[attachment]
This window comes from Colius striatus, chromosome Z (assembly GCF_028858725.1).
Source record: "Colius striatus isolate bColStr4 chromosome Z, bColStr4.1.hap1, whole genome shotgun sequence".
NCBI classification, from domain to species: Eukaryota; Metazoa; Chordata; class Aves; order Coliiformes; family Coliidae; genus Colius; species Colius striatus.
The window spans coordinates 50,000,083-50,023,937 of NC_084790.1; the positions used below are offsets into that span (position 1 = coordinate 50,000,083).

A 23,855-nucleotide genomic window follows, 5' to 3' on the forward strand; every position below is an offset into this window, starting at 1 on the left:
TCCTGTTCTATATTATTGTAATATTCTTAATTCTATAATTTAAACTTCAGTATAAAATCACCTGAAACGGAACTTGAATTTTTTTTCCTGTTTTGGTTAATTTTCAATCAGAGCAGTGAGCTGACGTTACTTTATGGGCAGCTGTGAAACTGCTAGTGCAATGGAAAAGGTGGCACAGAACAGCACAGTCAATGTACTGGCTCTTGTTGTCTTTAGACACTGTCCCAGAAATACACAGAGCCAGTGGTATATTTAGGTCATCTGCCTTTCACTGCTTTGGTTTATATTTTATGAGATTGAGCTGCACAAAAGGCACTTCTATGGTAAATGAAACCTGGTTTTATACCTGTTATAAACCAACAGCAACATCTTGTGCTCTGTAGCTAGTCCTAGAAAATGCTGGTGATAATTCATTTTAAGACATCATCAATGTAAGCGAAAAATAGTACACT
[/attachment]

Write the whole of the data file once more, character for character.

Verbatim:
This window comes from Colius striatus, chromosome Z (assembly GCF_028858725.1).
Source record: "Colius striatus isolate bColStr4 chromosome Z, bColStr4.1.hap1, whole genome shotgun sequence".
NCBI classification, from domain to species: Eukaryota; Metazoa; Chordata; class Aves; order Coliiformes; family Coliidae; genus Colius; species Colius striatus.
The window spans coordinates 50,000,083-50,023,937 of NC_084790.1; the positions used below are offsets into that span (position 1 = coordinate 50,000,083).

A 23,855-nucleotide genomic window follows, 5' to 3' on the forward strand; every position below is an offset into this window, starting at 1 on the left:
TCCTGTTCTATATTATTGTAATATTCTTAATTCTATAATTTAAACTTCAGTATAAAATCACCTGAAACGGAACTTGAATTTTTTTTCCTGTTTTGGTTAATTTTCAATCAGAGCAGTGAGCTGACGTTACTTTATGGGCAGCTGTGAAACTGCTAGTGCAATGGAAAAGGTGGCACAGAACAGCACAGTCAATGTACTGGCTCTTGTTGTCTTTAGACACTGTCCCAGAAATACACAGAGCCAGTGGTATATTTAGGTCATCTGCCTTTCACTGCTTTGGTTTATATTTTATGAGATTGAGCTGCACAAAAGGCACTTCTATGGTAAATGAAACCTGGTTTTATACCTGTTATAAACCAACAGCAACATCTTGTGCTCTGTAGCTAGTCCTAGAAAATGCTGGTGATAATTCATTTTAAGACATCATCAATGTAAGCGAAAAATAGTACACT